Skip to main content

Open Educational Resources (OER)

What Are Open Educational Resources?

Open Educational Resources are teaching, learning and research materials in any medium – digital or otherwise – that reside in the public domain or have been released under an open license that permits no-cost access, use, adaptation and redistribution by others with no or limited restrictions.

Source: The William & Flora Hewlett Foundation

Why Use OER?

  • Use OER to lower costs of class materials for students
  • Adapt, update or correct materials as needed to suit your requirements
  • Choose from a variety of learning objects, materials and technologies based specifically on your course objectives
  • Incorporate interdisciplinary perspectives that might not be offered by a typical textbook
  • Collaborate and network with colleagues around the globe on creation, adaptation and use of OERs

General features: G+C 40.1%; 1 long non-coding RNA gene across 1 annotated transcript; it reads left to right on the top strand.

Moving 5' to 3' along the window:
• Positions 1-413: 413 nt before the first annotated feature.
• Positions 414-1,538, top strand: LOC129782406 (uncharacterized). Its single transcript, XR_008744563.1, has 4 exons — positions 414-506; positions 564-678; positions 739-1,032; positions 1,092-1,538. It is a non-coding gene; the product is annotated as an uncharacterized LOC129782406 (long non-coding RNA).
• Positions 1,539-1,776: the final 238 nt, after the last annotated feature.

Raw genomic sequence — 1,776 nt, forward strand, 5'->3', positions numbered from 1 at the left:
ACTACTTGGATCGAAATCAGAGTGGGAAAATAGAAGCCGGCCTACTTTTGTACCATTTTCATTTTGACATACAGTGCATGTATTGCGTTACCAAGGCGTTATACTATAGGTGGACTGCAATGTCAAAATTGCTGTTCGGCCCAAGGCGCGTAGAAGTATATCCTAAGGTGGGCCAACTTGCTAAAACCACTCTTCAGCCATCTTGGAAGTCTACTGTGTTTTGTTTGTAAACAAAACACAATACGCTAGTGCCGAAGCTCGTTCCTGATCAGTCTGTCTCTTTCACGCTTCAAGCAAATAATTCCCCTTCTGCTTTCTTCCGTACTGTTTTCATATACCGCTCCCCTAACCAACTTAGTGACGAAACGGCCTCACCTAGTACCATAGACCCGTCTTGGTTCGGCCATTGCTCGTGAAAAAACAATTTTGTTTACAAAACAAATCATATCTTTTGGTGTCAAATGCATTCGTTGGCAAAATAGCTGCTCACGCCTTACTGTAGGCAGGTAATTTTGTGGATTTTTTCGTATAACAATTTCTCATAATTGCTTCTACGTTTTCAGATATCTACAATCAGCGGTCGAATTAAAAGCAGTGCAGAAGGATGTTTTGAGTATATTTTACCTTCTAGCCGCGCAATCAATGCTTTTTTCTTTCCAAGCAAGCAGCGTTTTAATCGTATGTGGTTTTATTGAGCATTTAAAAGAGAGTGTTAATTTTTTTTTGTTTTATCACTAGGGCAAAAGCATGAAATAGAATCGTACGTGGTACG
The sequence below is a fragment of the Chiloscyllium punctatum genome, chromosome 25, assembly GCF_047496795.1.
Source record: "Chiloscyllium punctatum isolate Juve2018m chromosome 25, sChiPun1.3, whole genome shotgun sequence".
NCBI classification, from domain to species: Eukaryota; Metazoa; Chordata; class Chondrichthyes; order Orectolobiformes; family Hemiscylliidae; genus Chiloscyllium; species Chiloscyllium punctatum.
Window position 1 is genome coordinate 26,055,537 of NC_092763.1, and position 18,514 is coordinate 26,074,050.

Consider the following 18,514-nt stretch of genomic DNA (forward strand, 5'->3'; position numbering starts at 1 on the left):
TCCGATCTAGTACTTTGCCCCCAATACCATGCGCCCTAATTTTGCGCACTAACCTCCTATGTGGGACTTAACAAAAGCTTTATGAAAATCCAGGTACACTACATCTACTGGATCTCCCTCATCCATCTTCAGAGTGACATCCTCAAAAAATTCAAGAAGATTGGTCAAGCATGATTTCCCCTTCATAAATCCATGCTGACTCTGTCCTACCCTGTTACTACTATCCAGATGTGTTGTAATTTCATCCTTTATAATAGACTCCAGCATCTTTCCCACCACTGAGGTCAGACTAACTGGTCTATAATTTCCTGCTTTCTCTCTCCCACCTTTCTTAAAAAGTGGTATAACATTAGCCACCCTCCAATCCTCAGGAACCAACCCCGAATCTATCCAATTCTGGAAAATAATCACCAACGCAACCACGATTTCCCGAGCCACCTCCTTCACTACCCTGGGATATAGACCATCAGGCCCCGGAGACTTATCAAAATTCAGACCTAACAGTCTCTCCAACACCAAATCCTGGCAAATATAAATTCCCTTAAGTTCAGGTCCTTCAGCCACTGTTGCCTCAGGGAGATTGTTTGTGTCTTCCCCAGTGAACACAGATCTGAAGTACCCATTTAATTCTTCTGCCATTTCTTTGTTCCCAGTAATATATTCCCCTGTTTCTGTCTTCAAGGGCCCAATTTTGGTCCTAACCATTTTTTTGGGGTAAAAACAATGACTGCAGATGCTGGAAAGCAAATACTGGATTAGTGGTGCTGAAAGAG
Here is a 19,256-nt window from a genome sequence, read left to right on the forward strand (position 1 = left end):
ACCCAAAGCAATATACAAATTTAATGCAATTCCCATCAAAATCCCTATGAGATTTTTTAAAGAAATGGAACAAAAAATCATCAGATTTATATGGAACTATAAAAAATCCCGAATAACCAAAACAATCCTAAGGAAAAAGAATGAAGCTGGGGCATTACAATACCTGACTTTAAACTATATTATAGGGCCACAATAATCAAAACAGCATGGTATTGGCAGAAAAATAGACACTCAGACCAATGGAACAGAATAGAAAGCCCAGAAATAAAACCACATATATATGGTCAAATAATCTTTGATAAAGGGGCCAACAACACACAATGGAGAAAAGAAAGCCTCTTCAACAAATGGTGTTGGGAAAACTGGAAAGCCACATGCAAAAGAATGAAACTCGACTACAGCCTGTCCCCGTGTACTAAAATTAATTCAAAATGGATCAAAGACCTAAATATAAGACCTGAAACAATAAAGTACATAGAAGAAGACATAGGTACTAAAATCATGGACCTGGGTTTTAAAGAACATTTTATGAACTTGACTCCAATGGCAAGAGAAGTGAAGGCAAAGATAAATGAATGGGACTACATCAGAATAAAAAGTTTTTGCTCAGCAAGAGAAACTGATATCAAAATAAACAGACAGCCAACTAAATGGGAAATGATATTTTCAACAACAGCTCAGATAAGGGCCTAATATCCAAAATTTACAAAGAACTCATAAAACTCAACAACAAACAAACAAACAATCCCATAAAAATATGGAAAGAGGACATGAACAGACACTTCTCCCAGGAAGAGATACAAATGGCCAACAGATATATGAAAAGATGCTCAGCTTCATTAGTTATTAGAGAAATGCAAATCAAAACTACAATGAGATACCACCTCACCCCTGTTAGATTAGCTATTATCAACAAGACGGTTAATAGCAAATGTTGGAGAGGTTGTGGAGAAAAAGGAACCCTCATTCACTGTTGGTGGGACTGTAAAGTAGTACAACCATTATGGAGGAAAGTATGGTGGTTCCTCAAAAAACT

What Makes OER Open?

There is some disagreement on what makes a learning object, textbook or other educational resource "open." Some people equate "open" with "free", but there is more to it than that.

A truly open resource is one that you can not only access and use but one which grants you permission in perpetuity to use it in a variety of ways. The key elements that make a resource truly open are referred to as the 5Rs, and they include:

  1. Retain - the right to make, own, and control copies of the content (e.g., download, duplicate, store, and manage)
  2. Reuse - the right to use the content in a wide range of ways (e.g., in a class, in a study group, on a website, in a video)
  3. Revise - the right to adapt, adjust, modify, or alter the content itself (e.g., translate the content into another language)
  4. Remix - the right to combine the original or revised content with other material to create something new (e.g., incorporate the content into a mashup)
  5. Redistribute - the right to share copies of the original content, your revisions, or your remixes with others (e.g., give a copy of the content to a friend)
    Source: http://opencontent.org/definition/

Thanks to:

Portland Community College Library and Jen Klaudinyi for making their excellent OER guide shareable via the CC BY Creative Commons license. This guide borrows extensively from that work. https://guides.pcc.edu/oer